By Walter Broeckx
This article is part of the series of the Referee Review 2013. You can find links to earlier articles on the bottom of this article.
After having dealt with the different teams and after having examined all the Premier League refs (leading to the best ref of the season according to the views of our referee reviewers) we now will bring you something that will be an easy manual to see who is good or bad for each individual team.
We will of course bring you this in order so that from now on if you see that your team is playing and there is a certain ref assigned you can see in a blink of an eye if this ref has a bad or a good history with your team. At least in the season 2012/2013. And if all goes well we will even try to add the bias from the season before in to each article. And that way you can see if there are any possible situations that return from one year to the next.
And we do this because it might well be that some referee performances are a one off. But if a ref has the same bias against a team it might show something more. For if a ref has a big bias in favour of a team it also is saying something about that ref.
A little word of explanation about the graphics below. The ultimate referee performance would be that the bias score (which is based on the wrong decisions) of around zero. Alas you will find very few of those scores in the total series. So the zero line will be the middle line of each graphic.
If a ref has positive bias score for the team involved you will see a name (of the ref) and a green line and a number. That is the bias number for that ref.
On the other hand if the ref had a negative bias you will once again see a name but then with a red line and a number. The negative bias score for that ref.
The longer the lines, the higher the number and the higher the bias that ref produces. Short lines are better and would be nicer for us all, if only the world worked that way. I also included a little table in the graphic just with the names and with a red or green label. This is for any readers who want to have a quick look at the names as sometimes the numbers can get in the way.
Next in our series is Stoke
We have covered 11 different refs in the games we reviewed when Stoke were on the field last season.
And amazingly there were three refs with a zero bias score in those games. That was the case with Lee Probert, Jonathon Moss and Howard Webb. Well done for those refs and Stoke is the luckiest team as they have the most refs with a zero bias score.
And only two refs with a negative bias score against Stoke. Taylor had a small negative bias. The negative bias score from Marinner is a lot higher. Or should I say lower?
Refs with a small positive bias were Friend and Clattenburg. Those numbers are still a bit acceptable. But the positive bias from Atkinson, Oliver, Foy and Mason is way too high.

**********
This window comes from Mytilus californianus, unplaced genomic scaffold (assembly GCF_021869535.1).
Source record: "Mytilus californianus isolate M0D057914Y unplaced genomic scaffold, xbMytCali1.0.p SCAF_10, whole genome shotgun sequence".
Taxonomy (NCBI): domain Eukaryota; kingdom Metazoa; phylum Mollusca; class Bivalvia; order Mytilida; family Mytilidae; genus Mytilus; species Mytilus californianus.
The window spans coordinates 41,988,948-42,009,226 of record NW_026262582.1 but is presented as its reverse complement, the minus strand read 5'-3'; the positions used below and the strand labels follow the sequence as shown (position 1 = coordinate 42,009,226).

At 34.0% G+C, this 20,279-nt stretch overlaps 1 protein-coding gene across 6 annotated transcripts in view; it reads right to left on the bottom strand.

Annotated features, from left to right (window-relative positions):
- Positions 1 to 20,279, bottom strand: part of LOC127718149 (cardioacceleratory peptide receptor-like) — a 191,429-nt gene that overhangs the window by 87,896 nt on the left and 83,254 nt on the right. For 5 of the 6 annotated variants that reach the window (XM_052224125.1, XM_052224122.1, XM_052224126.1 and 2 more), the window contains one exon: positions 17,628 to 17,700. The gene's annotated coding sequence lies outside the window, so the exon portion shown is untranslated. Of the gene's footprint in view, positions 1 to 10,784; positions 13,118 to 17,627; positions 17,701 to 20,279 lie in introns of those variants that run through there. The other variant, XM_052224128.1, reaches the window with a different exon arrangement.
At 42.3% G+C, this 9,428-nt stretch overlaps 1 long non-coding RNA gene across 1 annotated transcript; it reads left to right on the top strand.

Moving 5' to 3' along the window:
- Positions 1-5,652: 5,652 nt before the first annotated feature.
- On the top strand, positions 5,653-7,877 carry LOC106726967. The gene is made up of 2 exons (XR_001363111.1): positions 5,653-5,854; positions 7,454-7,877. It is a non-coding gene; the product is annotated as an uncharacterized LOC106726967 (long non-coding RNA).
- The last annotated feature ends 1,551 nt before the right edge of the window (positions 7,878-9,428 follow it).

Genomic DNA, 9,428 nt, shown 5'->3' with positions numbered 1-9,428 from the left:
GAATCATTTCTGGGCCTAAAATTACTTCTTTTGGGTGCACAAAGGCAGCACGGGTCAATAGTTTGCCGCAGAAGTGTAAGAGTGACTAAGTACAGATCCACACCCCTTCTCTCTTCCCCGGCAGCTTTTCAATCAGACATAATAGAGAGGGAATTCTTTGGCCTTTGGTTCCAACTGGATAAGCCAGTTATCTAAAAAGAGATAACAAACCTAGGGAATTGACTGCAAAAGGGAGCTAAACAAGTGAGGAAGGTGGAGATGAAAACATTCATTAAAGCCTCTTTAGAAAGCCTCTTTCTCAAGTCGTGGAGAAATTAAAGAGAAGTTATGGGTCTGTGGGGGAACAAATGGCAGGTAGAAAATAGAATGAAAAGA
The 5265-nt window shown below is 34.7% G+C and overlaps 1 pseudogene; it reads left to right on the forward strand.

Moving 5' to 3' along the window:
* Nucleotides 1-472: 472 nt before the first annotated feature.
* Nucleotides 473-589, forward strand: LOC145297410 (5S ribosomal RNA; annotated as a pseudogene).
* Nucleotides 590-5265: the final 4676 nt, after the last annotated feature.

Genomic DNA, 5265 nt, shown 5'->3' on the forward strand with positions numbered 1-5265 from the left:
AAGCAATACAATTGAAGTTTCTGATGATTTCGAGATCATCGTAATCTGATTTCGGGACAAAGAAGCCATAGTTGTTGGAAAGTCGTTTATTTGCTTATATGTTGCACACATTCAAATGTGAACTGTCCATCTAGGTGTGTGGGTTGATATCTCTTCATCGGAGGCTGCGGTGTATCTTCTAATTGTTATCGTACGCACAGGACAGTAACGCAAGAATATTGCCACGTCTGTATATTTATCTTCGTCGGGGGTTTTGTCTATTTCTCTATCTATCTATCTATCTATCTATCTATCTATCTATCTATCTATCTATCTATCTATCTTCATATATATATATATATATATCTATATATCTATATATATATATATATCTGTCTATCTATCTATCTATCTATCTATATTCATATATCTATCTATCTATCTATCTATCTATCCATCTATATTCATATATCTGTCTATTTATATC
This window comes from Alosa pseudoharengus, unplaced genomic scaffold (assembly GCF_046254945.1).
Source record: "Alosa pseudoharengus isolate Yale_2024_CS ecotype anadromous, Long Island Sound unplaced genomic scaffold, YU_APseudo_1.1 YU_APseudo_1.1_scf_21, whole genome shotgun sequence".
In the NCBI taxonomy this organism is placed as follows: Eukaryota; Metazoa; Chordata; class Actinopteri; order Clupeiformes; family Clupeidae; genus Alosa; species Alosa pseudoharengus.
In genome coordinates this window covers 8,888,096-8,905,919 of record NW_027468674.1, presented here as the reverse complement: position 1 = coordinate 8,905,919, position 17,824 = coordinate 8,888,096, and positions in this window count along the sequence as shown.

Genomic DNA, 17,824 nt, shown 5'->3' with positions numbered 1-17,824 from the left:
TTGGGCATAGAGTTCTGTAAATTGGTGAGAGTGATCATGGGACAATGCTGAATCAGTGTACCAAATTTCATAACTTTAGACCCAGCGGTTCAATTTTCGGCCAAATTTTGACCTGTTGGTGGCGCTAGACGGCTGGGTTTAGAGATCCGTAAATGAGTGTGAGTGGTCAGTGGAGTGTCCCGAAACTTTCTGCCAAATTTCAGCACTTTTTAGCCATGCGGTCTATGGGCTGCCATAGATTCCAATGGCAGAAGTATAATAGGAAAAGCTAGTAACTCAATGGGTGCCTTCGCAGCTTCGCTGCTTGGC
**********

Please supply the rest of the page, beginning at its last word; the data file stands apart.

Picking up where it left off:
So now let us see if we can find a pattern if we look at the numbers from last season.
The season before we had seven refs in the Stoke games we reviewed. And two of them had a negative bias. But it seems they weren’t sent back or at least not in games we could review. So we cannot jump to conclusions about the negative refs.
So let us turn our attention to the positive refs.
Clattenburg and Webb had a positive bias in that season and a zero bias in the last season. So surely not really bad for Stoke.
And the refs with a big positive bias in the season 2011/2012 weren’t sent over in games we could review. So again we cannot look in to the numbers and compare them.
Sorry for this so we cannot really look for patterns.
And in the absence of this I will only point at the fact that in both seasons they seemed to have a lot of refs with a positive bias in general.
- 1. Who reviewed the games
- 2. What we did and what next
- 3. All the decisions in numbers
- 4. The first, at times astonishing, numbers
- 5. Home and away bias
- 6. It all evens out in the end – Wigan last season
- 7. West Ham: Life with a positive bias
- 8. West Brom and the Referees
- 9. Tottenham, penalties and some amusing comments
- 10. Swansea City and a change this year
- 11. Sunderland, a positive bias
- 12. Stoke, where refereeing is different.
- 13. Southampton – how did they ever survive?
- 14. QPR – a strange case
- 15. Norwich – more errors than acceptable
- 16. Newcastle United – again, more errors than there should be.
- 17. Manchester United: 70% of wrong decisions in their favour.
- 18. Manchester City: unlike their neighbours a very small bias.
- 19: Liverpool: you should blame the refs
- 20: Fulham – it all evens out in the end
- 21: Everton: a slight bias in favour
- 22: Chelsea: an occasional bias against
- 23: Aston Villa: a huge bias in favour
- 24: Refs give opposition freedom to kick Arsenal off the park.
- 25. The complete league bias table
- 26. Untold has said it for a long while, others follow
- 27. Andre Marriner; a good ref but 10% of his goal decisions are wrong!
- 28: Anthony Taylor: Disastrous when it comes to penalties
- 29. Chris Foy: Very bad on cards and fouls
- 30. Howard Webb, an amazing score
- 31: Jonathon Moss: Over 90% right.
- 32: Lee Mason, the ref with penalty area fever
- 33: Kevin Friend: the red card disaster
- 34: Lee Probert: This is not acceptable
- 35: Mark Clattenburg: good on red, poor on yellow
- 36: Mark Halsey: under half his penalty decisions were correct
- 37: Martin Atkinson. This is not a Fifa ref
- 38: Michael Jones: Poor discipline
- 39: Michael Oliver: This doesn’t look too clever
- 40: Mike Dean – an unacceptable bias.
- 41: Neil Swarbrick. Every goal right but oh the bias
- 42: Phil Dowd: After a good year, a year in decline
- 43: Roger East a short term solution
- 44: The Referee Competency League Table
- 45. The most unbiased referee in the PL
- 46 The best ref of the season 2012/13